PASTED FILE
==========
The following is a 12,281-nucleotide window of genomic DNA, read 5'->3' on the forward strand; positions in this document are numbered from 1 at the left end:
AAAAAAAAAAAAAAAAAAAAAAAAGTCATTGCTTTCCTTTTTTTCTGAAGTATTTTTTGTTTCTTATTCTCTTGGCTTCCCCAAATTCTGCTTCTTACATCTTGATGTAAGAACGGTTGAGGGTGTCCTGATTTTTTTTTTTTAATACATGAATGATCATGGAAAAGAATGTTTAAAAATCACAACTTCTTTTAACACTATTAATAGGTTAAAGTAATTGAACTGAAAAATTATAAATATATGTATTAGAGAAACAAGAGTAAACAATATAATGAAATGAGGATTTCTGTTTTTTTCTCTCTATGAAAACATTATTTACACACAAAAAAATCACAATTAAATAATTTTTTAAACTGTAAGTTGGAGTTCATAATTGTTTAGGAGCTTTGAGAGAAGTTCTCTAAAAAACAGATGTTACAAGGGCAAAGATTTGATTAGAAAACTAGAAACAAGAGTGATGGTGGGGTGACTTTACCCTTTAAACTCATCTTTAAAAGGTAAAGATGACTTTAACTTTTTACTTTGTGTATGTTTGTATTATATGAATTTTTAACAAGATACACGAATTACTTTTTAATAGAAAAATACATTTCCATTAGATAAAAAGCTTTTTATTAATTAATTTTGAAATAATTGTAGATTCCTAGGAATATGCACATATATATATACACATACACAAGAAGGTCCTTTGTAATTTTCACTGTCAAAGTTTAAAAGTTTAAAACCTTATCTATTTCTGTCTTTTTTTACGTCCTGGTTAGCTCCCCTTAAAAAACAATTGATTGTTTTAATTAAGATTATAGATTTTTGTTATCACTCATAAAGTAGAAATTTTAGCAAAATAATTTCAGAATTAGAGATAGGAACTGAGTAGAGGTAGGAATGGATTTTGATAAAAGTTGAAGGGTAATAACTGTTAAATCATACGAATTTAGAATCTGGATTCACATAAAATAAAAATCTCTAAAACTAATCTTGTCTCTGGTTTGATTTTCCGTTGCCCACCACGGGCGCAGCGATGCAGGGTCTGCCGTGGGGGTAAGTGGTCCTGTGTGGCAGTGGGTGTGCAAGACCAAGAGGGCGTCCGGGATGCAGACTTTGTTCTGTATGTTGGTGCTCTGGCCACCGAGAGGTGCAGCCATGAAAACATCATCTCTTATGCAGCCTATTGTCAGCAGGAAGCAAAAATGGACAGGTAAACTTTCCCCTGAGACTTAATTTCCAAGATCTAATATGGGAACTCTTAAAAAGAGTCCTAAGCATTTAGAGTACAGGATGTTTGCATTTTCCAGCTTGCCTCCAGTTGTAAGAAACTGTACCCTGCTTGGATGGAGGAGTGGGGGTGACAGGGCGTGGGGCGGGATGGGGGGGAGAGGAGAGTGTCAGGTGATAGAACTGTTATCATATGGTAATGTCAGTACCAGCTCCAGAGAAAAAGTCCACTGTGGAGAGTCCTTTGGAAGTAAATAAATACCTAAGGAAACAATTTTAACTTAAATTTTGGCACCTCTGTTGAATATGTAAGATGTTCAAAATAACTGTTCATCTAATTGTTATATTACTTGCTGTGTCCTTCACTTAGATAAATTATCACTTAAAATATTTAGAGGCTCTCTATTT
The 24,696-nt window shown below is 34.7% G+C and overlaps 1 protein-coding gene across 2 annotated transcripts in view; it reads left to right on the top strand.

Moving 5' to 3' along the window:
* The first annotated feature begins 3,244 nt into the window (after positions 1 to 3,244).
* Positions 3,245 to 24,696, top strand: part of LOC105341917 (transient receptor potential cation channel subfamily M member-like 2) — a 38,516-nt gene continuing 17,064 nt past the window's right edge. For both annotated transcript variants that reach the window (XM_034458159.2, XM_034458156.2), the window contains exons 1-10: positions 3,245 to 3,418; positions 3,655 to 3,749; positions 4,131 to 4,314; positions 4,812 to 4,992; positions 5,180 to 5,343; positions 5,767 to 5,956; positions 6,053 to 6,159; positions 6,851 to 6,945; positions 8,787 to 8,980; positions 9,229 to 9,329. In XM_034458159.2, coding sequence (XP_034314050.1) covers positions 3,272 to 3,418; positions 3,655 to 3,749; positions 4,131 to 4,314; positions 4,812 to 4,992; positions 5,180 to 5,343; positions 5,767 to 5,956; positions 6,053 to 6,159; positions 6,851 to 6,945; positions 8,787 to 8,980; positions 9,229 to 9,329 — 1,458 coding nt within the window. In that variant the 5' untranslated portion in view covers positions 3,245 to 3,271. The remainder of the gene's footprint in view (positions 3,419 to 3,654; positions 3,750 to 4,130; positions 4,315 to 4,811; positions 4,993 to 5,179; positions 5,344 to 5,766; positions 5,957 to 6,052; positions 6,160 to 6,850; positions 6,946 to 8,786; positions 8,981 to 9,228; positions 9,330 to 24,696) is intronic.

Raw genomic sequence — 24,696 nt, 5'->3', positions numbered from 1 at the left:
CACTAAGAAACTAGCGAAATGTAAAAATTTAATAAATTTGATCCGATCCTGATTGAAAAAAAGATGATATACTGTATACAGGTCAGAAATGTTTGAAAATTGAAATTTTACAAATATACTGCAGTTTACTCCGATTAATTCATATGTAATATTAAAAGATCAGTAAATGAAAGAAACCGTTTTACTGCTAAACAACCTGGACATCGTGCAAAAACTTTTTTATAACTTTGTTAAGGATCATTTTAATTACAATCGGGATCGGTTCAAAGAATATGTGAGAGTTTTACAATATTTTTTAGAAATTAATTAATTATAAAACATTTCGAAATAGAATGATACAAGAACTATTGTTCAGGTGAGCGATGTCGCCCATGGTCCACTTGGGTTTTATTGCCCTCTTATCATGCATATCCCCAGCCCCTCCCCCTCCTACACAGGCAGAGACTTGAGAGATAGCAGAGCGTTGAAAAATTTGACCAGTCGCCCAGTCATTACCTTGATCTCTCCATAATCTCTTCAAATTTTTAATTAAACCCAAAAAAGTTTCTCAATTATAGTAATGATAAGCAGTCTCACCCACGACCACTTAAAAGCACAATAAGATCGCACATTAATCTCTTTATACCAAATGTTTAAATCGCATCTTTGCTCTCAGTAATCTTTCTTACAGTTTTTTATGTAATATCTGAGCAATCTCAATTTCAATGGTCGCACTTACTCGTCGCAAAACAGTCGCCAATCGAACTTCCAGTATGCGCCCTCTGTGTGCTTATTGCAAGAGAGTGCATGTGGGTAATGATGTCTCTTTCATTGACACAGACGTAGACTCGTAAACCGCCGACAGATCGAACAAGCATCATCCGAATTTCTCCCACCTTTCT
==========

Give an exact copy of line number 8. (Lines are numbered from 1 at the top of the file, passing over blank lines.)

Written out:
CACTAAGAAACTAGCGAAATGTAAAAATTTAATAAATTTGATCCGATCCTGATTGAAAAAAAGATGATATACTGTATACAGGTCAGAAATGTTTGAAAATTGAAATTTTACAAATATACTGCAGTTTACTCCGATTAATTCATATGTAATATTAAAAGATCAGTAAATGAAAGAAACCGTTTTACTGCTAAACAACCTGGACATCGTGCAAAAACTTTTTTATAACTTTGTTAAGGATCATTTTAATTACAATCGGGATCGGTTCAAAGAATATGTGAGAGTTTTACAATATTTTTTAGAAATTAATTAATTATAAAACATTTCGAAATAGAATGATACAAGAACTATTGTTCAGGTGAGCGATGTCGCCCATGGTCCACTTGGGTTTTATTGCCCTCTTATCATGCATATCCCCAGCCCCTCCCCCTCCTACACAGGCAGAGACTTGAGAGATAGCAGAGCGTTGAAAAATTTGACCAGTCGCCCAGTCATTACCTTGATCTCTCCATAATCTCTTCAAATTTTTAATTAAACCCAAAAAAGTTTCTCAATTATAGTAATGATAAGCAGTCTCACCCACGACCACTTAAAAGCACAATAAGATCGCACATTAATCTCTTTATACCAAATGTTTAAATCGCATCTTTGCTCTCAGTAATCTTTCTTACAGTTTTTTATGTAATATCTGAGCAATCTCAATTTCAATGGTCGCACTTACTCGTCGCAAAACAGTCGCCAATCGAACTTCCAGTATGCGCCCTCTGTGTGCTTATTGCAAGAGAGTGCATGTGGGTAATGATGTCTCTTTCATTGACACAGACGTAGACTCGTAAACCGCCGACAGATCGAACAAGCATCATCCGAATTTCTCCCACCTTTCT